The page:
George steals Queen's birthday show
It was the Queen's official birthday today but Prince George stole the show on just his second public appearance.
The toddler joined his parents, the Duke and Duchess of Cambridge, on the balcony at Buckingham Palace to watch the traditional fly-past of aircraft.
George wore a sky-blue shirt and shorts with matching shoes.
He was held by William and waved to the crowd below.
The one-year-old looked up at the aircraft as they roared over the Palace to conclude the pomp and pageantry of the Trooping the Colour ceremony.
It was Kate 's first official engagement since the birth of Princess Charlotte six weeks ago.
She wore a coat by Catherine Walker and hat by Lock and Co.
There was no sign of the young princess.
The Queen's actual birthday was on April 21, when she turned 89. However, her official birthday is always celebrated nationally on the second Saturday in June when the weather is usually reckoned to be more predictable.
The fly-past came at the end of a three-hour extravaganza of pomp and pageantry, with the annual Trooping the Colour celebrations.
Joined by all the senior members of the Royal Family, the Queen inspected 1,100 soldiers of the Household Division at Horse Guards Parade in central London.
She arrived in an Ascot Landau vintage carriage following a short drive down The Mall from Buckingham Palace, accompanied by the Duke of Edinburgh.
She wore a peach and silver dress and coat by Angela Kelly and a matching hat - previously seen at the Diamond Jubilee horse pageant in May 2012.
The Prince of Wales, who is Colonel of the Welsh Guards, the Princess Royal, who is Colonel of the Blues and Royals, and the Duke of Cambridge, Colonel of the Irish Guards, were all on horseback for the ceremony.
Kate arrived in a coach alongside Prince Harry and the Duchess of Cornwall. Guests included Prime Minister David Cameron and wife Samantha.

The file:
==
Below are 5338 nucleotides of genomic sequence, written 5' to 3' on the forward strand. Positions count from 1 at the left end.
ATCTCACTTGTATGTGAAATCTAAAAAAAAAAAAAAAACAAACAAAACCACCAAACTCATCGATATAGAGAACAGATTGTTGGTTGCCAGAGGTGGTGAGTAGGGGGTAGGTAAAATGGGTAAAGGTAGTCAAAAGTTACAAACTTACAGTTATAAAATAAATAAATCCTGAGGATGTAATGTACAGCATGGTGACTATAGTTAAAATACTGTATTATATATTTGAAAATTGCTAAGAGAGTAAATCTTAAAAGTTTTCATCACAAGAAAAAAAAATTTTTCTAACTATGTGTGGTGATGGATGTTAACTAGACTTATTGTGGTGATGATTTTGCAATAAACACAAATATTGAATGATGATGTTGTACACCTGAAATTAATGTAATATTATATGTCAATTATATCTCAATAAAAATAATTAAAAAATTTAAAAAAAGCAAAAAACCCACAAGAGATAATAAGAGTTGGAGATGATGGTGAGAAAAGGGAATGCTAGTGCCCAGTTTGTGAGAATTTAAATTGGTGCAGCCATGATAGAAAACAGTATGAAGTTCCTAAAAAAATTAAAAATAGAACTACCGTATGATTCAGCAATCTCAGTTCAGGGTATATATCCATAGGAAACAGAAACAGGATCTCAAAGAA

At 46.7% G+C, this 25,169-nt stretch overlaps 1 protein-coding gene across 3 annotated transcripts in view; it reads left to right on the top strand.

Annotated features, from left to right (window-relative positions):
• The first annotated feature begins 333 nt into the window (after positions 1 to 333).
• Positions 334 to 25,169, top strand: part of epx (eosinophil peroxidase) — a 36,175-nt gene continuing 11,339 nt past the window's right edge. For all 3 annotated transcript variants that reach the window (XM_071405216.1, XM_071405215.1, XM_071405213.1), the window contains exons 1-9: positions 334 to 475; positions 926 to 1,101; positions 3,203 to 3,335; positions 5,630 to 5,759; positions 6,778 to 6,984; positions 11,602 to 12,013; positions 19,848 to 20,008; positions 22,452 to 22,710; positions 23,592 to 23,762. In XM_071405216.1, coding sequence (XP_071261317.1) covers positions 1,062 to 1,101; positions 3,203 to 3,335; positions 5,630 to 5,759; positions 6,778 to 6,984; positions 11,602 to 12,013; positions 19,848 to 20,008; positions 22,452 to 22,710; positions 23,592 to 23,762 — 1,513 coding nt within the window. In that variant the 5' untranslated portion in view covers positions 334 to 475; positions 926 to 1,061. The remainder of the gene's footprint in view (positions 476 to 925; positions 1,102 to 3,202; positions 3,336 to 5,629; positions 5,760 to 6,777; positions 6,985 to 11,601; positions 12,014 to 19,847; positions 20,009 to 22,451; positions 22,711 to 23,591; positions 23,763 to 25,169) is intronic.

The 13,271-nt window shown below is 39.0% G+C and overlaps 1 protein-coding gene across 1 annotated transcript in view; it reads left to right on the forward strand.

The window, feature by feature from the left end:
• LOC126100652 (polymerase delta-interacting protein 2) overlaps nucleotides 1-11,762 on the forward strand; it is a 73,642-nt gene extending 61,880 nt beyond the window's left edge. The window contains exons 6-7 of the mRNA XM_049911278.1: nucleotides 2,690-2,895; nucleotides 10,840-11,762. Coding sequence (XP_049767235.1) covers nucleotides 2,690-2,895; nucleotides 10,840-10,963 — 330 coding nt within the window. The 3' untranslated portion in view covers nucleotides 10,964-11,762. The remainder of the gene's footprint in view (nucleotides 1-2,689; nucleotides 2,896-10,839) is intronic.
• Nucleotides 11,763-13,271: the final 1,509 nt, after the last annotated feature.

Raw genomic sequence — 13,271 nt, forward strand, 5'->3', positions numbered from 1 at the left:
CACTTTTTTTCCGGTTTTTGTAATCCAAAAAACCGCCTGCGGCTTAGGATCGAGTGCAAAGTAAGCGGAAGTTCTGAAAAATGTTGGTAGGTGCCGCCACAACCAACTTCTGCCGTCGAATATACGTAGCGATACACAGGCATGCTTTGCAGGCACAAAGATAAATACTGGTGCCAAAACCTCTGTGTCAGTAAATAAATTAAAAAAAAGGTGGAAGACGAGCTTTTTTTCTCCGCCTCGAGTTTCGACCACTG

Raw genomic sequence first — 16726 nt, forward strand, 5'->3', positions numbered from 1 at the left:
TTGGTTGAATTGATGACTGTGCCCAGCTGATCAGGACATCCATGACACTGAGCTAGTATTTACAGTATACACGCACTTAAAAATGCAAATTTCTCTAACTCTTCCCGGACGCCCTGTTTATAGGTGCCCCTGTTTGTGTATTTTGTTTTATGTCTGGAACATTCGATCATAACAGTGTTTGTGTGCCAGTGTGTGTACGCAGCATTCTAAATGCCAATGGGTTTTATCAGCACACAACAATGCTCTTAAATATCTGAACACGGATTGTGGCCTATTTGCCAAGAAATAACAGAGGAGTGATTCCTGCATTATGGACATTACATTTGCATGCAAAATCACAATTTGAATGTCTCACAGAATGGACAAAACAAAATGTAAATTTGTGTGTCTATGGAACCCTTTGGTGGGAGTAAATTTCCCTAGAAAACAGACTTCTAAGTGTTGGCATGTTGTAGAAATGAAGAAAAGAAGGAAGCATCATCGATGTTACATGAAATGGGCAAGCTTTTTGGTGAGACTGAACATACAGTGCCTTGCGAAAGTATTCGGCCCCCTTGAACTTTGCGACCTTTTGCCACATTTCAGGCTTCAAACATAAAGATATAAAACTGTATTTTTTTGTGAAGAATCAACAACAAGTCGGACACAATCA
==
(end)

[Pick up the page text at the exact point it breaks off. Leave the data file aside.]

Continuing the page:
The Colour being paraded on Horse Guards this year was the flag of the 1st Battalion Welsh Guards.
The Prince of Wales Company, 1st Battalion Welsh Guards trooped the Queen's Colour presented to them by the monarch at Windsor Castle in April.
Four of the five Foot Guards regiments of the Household Division - the Welsh Guards, Grenadier Guards, Scots Guards and the Coldstream Guards - marched in the parade wearing bearskin hats and red tunics.
The Household Division Bands and Corps of Drums also took part, as did the King's Troop Royal Horse Artillery.
Trooping the Colour originated from traditional preparations for battle.
Colours, or flags, were carried, or ''trooped'', down the rank so that they could be seen and recognised by the soldiers.
In the 18th century, guards from the royal palaces assembled daily on Horse Guards to ''troop the colours'' and in 1748 it was announced that the parade would also mark the Sovereign's official birthday.
Following the parade, The King's Troop Royal Horse Artillery fired a 41-gun salute in Green Park to mark the Queen's official birthday.
Some 31 aircraft had been lined up to take part in the finale, including Spitfires and Hurricanes. But the poor weather meant it was left to the Red Arrows to bring the curtain down on the event.